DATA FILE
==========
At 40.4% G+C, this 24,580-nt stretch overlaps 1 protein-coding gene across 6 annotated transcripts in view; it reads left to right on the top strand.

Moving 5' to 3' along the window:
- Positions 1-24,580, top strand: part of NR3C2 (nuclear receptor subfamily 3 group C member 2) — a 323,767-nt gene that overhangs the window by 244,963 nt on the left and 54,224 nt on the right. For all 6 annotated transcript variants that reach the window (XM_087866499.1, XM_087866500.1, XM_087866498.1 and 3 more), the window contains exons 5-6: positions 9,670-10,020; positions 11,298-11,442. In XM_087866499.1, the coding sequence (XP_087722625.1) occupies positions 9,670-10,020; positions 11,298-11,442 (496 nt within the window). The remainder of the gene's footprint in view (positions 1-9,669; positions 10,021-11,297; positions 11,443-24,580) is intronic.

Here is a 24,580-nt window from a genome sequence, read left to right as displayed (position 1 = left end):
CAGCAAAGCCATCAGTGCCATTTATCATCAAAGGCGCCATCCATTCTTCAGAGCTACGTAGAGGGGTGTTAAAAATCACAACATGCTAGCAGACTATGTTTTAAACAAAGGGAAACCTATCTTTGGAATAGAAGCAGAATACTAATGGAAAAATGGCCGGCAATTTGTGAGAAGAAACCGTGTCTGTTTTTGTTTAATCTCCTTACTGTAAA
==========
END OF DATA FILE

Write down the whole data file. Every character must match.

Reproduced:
At 40.4% G+C, this 24,580-nt stretch overlaps 1 protein-coding gene across 6 annotated transcripts in view; it reads left to right on the top strand.

Moving 5' to 3' along the window:
- Positions 1-24,580, top strand: part of NR3C2 (nuclear receptor subfamily 3 group C member 2) — a 323,767-nt gene that overhangs the window by 244,963 nt on the left and 54,224 nt on the right. For all 6 annotated transcript variants that reach the window (XM_087866499.1, XM_087866500.1, XM_087866498.1 and 3 more), the window contains exons 5-6: positions 9,670-10,020; positions 11,298-11,442. In XM_087866499.1, the coding sequence (XP_087722625.1) occupies positions 9,670-10,020; positions 11,298-11,442 (496 nt within the window). The remainder of the gene's footprint in view (positions 1-9,669; positions 10,021-11,297; positions 11,443-24,580) is intronic.

Here is a 24,580-nt window from a genome sequence, read left to right as displayed (position 1 = left end):
CAGCAAAGCCATCAGTGCCATTTATCATCAAAGGCGCCATCCATTCTTCAGAGCTACGTAGAGGGGTGTTAAAAATCACAACATGCTAGCAGACTATGTTTTAAACAAAGGGAAACCTATCTTTGGAATAGAAGCAGAATACTAATGGAAAAATGGCCGGCAATTTGTGAGAAGAAACCGTGTCTGTTTTTGTTTAATCTCCTTACTGTAAA